Beaverbrook Art Gallery
|Beaverbrook Art Gallery|
Beaverbrook Art Gallery on 14 December, 2005.
|Location||703 Queen St Fredericton
New Brunswick E3B 1C4
|Public transit access||Bus: 16 Marysville, 11 Prospect|
The Beaverbrook Art Gallery is an art gallery on the southwest bank of the Saint John River at the edge of the central business district of Fredericton, New Brunswick, Canada. It is the provincial art gallery of New Brunswick, and maintains a collection of considerable quality despite its size.
The gallery was established and built in 1958 by British-Canadian press baron Lord Beaverbrook as a gift to his native province where he spent his childhood. Beaverbrook directed his charitable foundations (the Canadian Beaverbrook Foundation and the UK Beaverbrook Foundation) to fill the gallery with the best paintings and artwork from his private collection, including famous works by world-renowned artists such as Gainsborough, Turner, Krieghoff, Dalí, Constable and Reynolds. These paintings are part of the gallery's Beaverbrook charter collection and include Dalí's Santiago el Grande and Turner's The Fountain of Indolence. In total there are more than 3000 items in the gallery's permanent collection.
In addition to Krieghoff, the gallery also hosts an extensive collection of 19th- and 20th-century Canadian artists such as the Group of Seven, Carr, Milne and Riopelle. The gallery's current collecting priority is 20th-century New Brunswick artists.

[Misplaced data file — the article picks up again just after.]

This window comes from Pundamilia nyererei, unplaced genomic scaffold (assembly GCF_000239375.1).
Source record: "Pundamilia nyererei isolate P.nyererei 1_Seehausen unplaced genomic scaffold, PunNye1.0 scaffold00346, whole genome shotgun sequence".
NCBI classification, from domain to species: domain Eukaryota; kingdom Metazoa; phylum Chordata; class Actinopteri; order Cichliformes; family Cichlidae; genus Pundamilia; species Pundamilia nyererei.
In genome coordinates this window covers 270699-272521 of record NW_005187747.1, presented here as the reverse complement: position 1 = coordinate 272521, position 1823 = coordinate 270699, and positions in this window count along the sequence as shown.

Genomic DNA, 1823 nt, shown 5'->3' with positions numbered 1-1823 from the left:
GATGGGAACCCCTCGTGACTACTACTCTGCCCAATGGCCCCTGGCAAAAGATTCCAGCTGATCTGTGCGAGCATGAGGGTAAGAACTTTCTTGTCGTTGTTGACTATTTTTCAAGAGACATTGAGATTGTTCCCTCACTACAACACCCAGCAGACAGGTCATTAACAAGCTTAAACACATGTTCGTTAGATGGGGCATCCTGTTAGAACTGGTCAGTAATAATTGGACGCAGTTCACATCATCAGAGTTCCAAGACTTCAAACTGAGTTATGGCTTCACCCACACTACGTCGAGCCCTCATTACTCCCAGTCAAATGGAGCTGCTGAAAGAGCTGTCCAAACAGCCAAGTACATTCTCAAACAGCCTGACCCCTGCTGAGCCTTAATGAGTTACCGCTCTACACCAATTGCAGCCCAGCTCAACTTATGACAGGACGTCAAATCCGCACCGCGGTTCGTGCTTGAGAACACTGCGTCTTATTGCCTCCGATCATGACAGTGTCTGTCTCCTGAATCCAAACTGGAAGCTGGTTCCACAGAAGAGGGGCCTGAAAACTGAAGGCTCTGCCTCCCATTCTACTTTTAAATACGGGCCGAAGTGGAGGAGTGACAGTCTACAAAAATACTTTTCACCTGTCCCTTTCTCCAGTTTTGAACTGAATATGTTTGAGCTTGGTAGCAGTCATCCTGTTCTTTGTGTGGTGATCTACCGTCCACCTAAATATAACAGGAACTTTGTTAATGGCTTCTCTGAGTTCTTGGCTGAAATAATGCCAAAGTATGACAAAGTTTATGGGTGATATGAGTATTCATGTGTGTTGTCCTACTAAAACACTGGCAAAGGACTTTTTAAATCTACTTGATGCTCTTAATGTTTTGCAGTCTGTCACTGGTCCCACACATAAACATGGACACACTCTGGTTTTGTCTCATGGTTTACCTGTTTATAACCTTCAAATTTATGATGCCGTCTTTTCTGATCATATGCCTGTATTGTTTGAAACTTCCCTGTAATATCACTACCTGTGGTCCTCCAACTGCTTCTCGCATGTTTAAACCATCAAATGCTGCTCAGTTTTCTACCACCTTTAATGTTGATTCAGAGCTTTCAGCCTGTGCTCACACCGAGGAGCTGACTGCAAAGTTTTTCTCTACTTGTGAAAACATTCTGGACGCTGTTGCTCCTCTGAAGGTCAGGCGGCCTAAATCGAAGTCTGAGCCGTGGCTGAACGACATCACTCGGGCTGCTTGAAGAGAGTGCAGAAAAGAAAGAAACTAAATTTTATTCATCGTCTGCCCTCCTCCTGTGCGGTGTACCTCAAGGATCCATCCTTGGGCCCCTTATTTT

- Freeman Patterson: Embracing Creation (September 29, 2013 to January 12, 2014)
- Young Ancestors (September 29, 2013 to January 12, 2014)
- StudioWatch Emerging Artist: Dominik Robichaud (September 29, 2013 to January 12, 2014)
- Victorian Landscape Paintings (January 22, 2013 to January 12, 2014)
- Where Go the Boats (June 13 to September 8, 2013)
- John Ward: Meditation - Transition (June 13 to September 8, 2013)
A dispute arose in 2003 between the gallery and the heirs of Lord Beaverbrook over custody of the Beaverbrook charter collection. The heirs wish to sell some of the most valuable works in the collection through international art auctioneers Sotheby's to raise money for the Canadian and UK Beaverbrook Foundations. The Beaverbrook Art Gallery maintains that it received permanent custody of the charter collection, citing the wishes of Lord Beaverbrook himself at the time of the gallery's creation.
Dispute with the UK Beaverbrook Foundation
The dispute proceeded to arbitration, and a ruling was dispensed on March 26, 2007. Of the 202 disputed paintings, 85 were ruled as being gifts from the original Lord Beaverbrook, while 48 paintings were to be returned to the custody of the UK Beaverbrook Foundation, currently headed by Sir Maxwell Aitken III, grandson of the original Lord Beaverbrook. This dispute has been settled. Upon receiving the 48 works of art, the UK Beaverbrook Foundation sold most of them at Christie's in London in an effort to raise money for the foundation.
Dispute with the Canadian Beaverbrook Foundation
There is a dispute over 78 other paintings in a second legal case against the gallery. It has yet to be heard in New Brunswick. The Beaverbrook Canadian Foundation is chaired by Max Aitken.
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